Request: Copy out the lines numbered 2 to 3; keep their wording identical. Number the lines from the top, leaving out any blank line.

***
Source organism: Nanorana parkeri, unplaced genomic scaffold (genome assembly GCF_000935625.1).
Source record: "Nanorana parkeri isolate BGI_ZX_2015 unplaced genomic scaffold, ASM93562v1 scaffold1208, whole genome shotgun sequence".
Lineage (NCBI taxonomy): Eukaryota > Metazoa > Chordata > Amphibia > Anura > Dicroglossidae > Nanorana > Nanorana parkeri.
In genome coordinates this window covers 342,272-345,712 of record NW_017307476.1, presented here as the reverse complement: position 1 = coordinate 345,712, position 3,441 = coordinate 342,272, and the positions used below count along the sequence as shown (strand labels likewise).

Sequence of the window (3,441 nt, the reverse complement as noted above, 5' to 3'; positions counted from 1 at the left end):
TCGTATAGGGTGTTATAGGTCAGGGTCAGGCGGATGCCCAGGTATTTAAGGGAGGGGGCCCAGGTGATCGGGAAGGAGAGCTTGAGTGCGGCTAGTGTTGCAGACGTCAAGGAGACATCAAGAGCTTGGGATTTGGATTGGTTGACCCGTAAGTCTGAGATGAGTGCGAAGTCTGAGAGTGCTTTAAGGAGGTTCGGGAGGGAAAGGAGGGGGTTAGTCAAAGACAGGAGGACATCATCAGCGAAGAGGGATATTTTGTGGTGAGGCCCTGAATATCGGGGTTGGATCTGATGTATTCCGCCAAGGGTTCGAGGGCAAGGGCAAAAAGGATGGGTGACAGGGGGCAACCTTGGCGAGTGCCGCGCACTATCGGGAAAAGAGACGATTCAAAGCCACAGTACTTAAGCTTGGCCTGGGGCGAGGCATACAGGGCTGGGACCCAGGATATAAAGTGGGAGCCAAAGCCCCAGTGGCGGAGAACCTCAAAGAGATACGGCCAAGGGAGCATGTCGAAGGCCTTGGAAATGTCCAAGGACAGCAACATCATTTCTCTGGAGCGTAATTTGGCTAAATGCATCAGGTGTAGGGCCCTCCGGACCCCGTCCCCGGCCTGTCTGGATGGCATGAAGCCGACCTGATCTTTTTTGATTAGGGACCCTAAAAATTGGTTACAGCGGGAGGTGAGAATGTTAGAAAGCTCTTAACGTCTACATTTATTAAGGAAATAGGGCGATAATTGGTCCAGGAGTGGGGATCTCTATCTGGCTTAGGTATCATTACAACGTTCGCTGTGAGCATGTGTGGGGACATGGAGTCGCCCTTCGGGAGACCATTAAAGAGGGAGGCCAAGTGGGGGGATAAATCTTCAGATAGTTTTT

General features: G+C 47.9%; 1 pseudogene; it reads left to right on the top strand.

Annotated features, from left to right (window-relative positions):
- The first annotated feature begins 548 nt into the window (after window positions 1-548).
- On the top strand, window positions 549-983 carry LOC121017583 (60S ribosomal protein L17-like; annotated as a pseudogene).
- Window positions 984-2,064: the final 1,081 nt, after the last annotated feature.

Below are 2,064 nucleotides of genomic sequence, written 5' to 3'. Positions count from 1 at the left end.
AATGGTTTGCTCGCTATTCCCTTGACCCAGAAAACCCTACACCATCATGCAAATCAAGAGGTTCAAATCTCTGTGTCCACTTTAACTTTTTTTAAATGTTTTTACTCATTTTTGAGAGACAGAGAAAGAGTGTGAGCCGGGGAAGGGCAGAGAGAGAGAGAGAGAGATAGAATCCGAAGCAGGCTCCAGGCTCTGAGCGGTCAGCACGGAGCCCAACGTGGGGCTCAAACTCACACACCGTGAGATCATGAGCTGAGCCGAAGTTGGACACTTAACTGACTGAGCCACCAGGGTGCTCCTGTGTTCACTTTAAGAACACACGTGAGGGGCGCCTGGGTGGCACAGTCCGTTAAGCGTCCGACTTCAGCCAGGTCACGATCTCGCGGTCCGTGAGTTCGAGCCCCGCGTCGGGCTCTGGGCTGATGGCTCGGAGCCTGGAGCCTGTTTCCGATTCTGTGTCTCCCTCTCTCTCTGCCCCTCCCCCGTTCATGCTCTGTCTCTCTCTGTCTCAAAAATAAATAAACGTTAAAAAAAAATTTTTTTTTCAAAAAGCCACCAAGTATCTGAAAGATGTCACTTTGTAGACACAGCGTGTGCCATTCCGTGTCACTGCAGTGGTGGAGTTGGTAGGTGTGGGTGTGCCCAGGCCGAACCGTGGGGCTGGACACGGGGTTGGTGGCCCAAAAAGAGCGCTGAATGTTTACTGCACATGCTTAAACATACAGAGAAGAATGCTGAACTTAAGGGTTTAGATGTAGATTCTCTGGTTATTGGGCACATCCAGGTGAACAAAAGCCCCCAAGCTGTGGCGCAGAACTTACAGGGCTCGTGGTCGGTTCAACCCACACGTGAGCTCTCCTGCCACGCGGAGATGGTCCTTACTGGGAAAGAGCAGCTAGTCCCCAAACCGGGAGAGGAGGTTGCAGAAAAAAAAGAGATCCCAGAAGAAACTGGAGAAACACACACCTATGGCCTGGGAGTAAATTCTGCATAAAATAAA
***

Source record: "Nanorana parkeri isolate BGI_ZX_2015 unplaced genomic scaffold, ASM93562v1 scaffold1208, whole genome shotgun sequence".
Lineage (NCBI taxonomy): Eukaryota > Metazoa > Chordata > Amphibia > Anura > Dicroglossidae > Nanorana > Nanorana parkeri.